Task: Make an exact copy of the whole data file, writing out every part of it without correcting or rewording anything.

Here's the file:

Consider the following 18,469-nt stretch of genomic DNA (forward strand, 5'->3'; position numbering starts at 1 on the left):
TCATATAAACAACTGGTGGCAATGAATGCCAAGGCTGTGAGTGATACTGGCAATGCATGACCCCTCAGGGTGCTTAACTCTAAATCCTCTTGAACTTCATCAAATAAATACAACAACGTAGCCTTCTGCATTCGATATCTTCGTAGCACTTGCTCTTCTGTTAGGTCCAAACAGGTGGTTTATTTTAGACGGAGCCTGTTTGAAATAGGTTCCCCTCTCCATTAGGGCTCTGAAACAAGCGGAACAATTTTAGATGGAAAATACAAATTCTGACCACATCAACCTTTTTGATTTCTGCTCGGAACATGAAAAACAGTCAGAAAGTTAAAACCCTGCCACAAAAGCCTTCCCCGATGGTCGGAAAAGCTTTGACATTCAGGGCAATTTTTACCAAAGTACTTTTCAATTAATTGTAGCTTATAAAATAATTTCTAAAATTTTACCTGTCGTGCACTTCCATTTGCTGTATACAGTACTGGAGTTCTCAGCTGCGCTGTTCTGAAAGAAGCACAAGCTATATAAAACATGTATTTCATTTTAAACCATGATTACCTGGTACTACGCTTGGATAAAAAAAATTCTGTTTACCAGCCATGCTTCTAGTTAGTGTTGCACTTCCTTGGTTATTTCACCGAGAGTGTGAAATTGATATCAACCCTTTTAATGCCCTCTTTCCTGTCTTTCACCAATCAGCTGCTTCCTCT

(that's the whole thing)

Consider the following 18,469-nt stretch of genomic DNA (forward strand, 5'->3'; position numbering starts at 1 on the left):
TCATATAAACAACTGGTGGCAATGAATGCCAAGGCTGTGAGTGATACTGGCAATGCATGACCCCTCAGGGTGCTTAACTCTAAATCCTCTTGAACTTCATCAAATAAATACAACAACGTAGCCTTCTGCATTCGATATCTTCGTAGCACTTGCTCTTCTGTTAGGTCCAAACAGGTGGTTTATTTTAGACGGAGCCTGTTTGAAATAGGTTCCCCTCTCCATTAGGGCTCTGAAACAAGCGGAACAATTTTAGATGGAAAATACAAATTCTGACCACATCAACCTTTTTGATTTCTGCTCGGAACATGAAAAACAGTCAGAAAGTTAAAACCCTGCCACAAAAGCCTTCCCCGATGGTCGGAAAAGCTTTGACATTCAGGGCAATTTTTACCAAAGTACTTTTCAATTAATTGTAGCTTATAAAATAATTTCTAAAATTTTACCTGTCGTGCACTTCCATTTGCTGTATACAGTACTGGAGTTCTCAGCTGCGCTGTTCTGAAAGAAGCACAAGCTATATAAAACATGTATTTCATTTTAAACCATGATTACCTGGTACTACGCTTGGATAAAAAAAATTCTGTTTACCAGCCATGCTTCTAGTTAGTGTTGCACTTCCTTGGTTATTTCACCGAGAGTGTGAAATTGATATCAACCCTTTTAATGCCCTCTTTCCTGTCTTTCACCAATCAGCTGCTTCCTCT